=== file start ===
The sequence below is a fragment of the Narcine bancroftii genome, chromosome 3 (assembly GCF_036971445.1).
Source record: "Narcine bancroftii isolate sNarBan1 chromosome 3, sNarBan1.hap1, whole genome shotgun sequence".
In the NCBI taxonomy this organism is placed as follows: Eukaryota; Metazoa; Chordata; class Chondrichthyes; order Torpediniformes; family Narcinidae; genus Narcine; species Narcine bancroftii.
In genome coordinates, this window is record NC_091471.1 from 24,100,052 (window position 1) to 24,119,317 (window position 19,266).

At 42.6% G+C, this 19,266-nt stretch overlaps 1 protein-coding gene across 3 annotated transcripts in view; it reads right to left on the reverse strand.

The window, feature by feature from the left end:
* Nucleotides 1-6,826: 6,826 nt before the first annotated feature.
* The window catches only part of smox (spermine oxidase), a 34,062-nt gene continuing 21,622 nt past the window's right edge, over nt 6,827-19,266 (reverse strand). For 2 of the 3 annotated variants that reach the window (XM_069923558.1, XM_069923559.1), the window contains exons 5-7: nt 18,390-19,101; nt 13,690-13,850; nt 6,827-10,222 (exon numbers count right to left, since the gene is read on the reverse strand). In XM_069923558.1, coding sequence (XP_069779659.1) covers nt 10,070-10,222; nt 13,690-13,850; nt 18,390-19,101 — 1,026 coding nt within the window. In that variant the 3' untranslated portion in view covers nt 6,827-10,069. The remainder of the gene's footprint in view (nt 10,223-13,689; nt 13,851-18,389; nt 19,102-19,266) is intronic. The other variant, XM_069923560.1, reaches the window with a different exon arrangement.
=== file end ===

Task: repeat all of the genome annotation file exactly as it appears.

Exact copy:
The sequence below is a fragment of the Narcine bancroftii genome, chromosome 3 (assembly GCF_036971445.1).
Source record: "Narcine bancroftii isolate sNarBan1 chromosome 3, sNarBan1.hap1, whole genome shotgun sequence".
In the NCBI taxonomy this organism is placed as follows: Eukaryota; Metazoa; Chordata; class Chondrichthyes; order Torpediniformes; family Narcinidae; genus Narcine; species Narcine bancroftii.
In genome coordinates, this window is record NC_091471.1 from 24,100,052 (window position 1) to 24,119,317 (window position 19,266).

At 42.6% G+C, this 19,266-nt stretch overlaps 1 protein-coding gene across 3 annotated transcripts in view; it reads right to left on the reverse strand.

The window, feature by feature from the left end:
* Nucleotides 1-6,826: 6,826 nt before the first annotated feature.
* The window catches only part of smox (spermine oxidase), a 34,062-nt gene continuing 21,622 nt past the window's right edge, over nt 6,827-19,266 (reverse strand). For 2 of the 3 annotated variants that reach the window (XM_069923558.1, XM_069923559.1), the window contains exons 5-7: nt 18,390-19,101; nt 13,690-13,850; nt 6,827-10,222 (exon numbers count right to left, since the gene is read on the reverse strand). In XM_069923558.1, coding sequence (XP_069779659.1) covers nt 10,070-10,222; nt 13,690-13,850; nt 18,390-19,101 — 1,026 coding nt within the window. In that variant the 3' untranslated portion in view covers nt 6,827-10,069. The remainder of the gene's footprint in view (nt 10,223-13,689; nt 13,851-18,389; nt 19,102-19,266) is intronic. The other variant, XM_069923560.1, reaches the window with a different exon arrangement.